You're still assuming that people would work less.

Pretty rational assumption I thought - the same income for less hours worked?

“The criticism levelled at basic income that it would disincentivise work is not supported by [the Finnish] data,” says Painter.

Sounds like an area that is being experimented with and measured.
https://www.newscientist.com/article/2193136-universal-income-study-find...

"For the last two years the Finnish government has been giving 2000 unemployed people a guaranteed, no-strings-attached payment each month".
"employment status and general wellbeing of those who received the UBI with a control group of 5000 who carried on receiving benefits".

Maybe it wasn't supported because both the groups were unemployed anyway?

You don't know what controlled randomised experiments are, do you...

No I don't. Im no intellectual or scholar. It was stated that a UBI would have no effect on incentive to continue to work. So concluding that there was no discernable change in hours worked by the people would be, in my opinion, a totally bogus conclusion on the basis that these people are unemployed, therefore they cant possibly work any less hours if they don't have a job.

Okay. I'll explain it.
The policy researchers would have made sure that there was no statistical difference between the randomly assigned control, treatment and overall population.
This ensures biases such as selecting only unemployed persons would not be an issue.

Given that the UBI represents an, effective, increase in marginal wages, the incentive is to work more.

Ok I understand the bias part.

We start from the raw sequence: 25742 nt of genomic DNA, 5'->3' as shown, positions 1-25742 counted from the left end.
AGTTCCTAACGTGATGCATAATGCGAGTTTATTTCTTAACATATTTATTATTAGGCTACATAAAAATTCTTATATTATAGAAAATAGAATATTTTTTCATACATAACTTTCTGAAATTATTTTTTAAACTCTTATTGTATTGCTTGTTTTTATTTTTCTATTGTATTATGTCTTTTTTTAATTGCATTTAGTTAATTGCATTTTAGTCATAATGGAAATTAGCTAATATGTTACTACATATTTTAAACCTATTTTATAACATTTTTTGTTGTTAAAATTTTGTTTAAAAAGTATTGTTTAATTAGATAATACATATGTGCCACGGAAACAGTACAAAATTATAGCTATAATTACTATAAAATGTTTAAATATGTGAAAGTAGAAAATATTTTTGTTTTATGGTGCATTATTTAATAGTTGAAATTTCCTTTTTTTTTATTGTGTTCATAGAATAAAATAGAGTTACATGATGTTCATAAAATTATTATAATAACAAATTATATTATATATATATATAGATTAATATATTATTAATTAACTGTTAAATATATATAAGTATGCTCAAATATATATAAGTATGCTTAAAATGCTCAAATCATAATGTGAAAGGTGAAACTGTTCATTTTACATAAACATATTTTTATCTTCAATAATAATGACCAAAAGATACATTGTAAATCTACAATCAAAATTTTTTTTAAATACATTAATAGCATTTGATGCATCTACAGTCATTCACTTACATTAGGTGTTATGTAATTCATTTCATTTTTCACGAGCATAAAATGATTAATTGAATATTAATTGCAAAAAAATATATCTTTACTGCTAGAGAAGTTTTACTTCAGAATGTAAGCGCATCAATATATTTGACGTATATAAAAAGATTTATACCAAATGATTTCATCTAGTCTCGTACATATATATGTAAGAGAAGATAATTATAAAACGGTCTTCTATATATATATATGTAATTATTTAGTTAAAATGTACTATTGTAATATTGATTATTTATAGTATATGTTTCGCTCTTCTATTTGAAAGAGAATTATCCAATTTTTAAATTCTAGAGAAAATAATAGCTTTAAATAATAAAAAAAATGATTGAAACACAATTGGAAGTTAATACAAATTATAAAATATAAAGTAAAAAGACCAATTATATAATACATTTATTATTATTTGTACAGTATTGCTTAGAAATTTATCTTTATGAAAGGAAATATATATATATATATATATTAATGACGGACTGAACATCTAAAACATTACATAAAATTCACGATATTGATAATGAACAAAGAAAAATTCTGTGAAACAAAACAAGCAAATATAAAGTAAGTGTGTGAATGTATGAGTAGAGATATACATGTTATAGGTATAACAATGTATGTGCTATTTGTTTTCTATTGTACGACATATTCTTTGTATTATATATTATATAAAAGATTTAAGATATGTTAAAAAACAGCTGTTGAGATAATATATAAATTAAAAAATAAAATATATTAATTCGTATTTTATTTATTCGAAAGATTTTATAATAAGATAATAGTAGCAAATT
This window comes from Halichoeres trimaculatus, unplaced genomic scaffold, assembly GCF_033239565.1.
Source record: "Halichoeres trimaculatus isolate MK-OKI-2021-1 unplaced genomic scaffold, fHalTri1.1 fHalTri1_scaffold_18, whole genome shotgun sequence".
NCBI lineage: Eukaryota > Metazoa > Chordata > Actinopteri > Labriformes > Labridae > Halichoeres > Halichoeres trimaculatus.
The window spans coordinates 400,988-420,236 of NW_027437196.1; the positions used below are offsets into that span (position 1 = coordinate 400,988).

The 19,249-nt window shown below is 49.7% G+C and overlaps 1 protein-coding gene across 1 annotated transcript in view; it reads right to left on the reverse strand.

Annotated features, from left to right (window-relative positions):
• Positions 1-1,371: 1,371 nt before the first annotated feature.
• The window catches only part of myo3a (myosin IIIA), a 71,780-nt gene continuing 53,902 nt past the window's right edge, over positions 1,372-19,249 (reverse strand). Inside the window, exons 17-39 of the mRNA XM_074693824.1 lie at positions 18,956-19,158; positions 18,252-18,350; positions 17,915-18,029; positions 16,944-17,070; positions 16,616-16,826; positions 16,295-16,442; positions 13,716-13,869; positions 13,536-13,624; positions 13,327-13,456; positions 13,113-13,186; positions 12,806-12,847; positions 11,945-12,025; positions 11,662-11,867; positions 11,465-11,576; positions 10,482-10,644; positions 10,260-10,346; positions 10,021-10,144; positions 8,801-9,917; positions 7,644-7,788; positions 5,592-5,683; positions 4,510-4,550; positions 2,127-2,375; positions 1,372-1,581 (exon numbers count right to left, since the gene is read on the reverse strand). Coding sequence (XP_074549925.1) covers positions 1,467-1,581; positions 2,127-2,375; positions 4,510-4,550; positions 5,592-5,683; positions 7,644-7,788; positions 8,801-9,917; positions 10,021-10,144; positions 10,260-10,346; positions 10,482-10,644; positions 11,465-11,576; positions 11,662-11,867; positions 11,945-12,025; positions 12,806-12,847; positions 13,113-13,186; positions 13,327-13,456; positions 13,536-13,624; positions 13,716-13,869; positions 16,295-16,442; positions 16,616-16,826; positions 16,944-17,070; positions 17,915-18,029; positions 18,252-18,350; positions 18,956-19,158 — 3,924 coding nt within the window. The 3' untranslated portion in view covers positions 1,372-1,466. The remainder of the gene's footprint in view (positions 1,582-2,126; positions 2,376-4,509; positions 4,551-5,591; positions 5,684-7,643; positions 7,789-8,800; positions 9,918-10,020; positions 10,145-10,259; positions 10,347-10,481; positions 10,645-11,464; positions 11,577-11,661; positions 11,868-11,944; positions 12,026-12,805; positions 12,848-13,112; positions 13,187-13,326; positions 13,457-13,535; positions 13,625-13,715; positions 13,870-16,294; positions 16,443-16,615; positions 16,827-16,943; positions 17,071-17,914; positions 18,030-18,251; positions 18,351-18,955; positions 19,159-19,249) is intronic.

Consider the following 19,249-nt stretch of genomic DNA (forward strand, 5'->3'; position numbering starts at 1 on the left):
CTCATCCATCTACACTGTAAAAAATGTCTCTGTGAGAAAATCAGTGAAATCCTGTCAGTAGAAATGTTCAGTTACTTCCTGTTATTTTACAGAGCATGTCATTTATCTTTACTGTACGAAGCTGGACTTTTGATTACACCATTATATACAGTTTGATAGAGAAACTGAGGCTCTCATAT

So if marginal wages increase, this would then cause inflation to increase and require the remaining working population to get a wage increase or additional job to compensate? or is the UBI adjusted accordingly to compensate?

So is the incentive to work more is because they have to, not because they necessarily choose to?

A UBI means everyone receives it...
Sure, there will be price (Inflation) pressure, but the effect will never be unitary - goods and services are not perfectly inelastic.

"Given that the UBI represents an, effective, increase in marginal wages, the incentive is to work more"

Surely you mean incentive to work less

Yvil.
Do you prefer to consume more, or less?
If you are saying that increases in wages disincentivise working, you are one of the few people who believes that people prefer not to maximise their consumption.

Getting money for not doing anything is a disincentive to work, quite simple really

Except apparently not rental income from doing nothing? See below.

Anyone who receives a pay rise, a tax cut, pension, working for families tax credit or a return on a rental property just up and quits their job?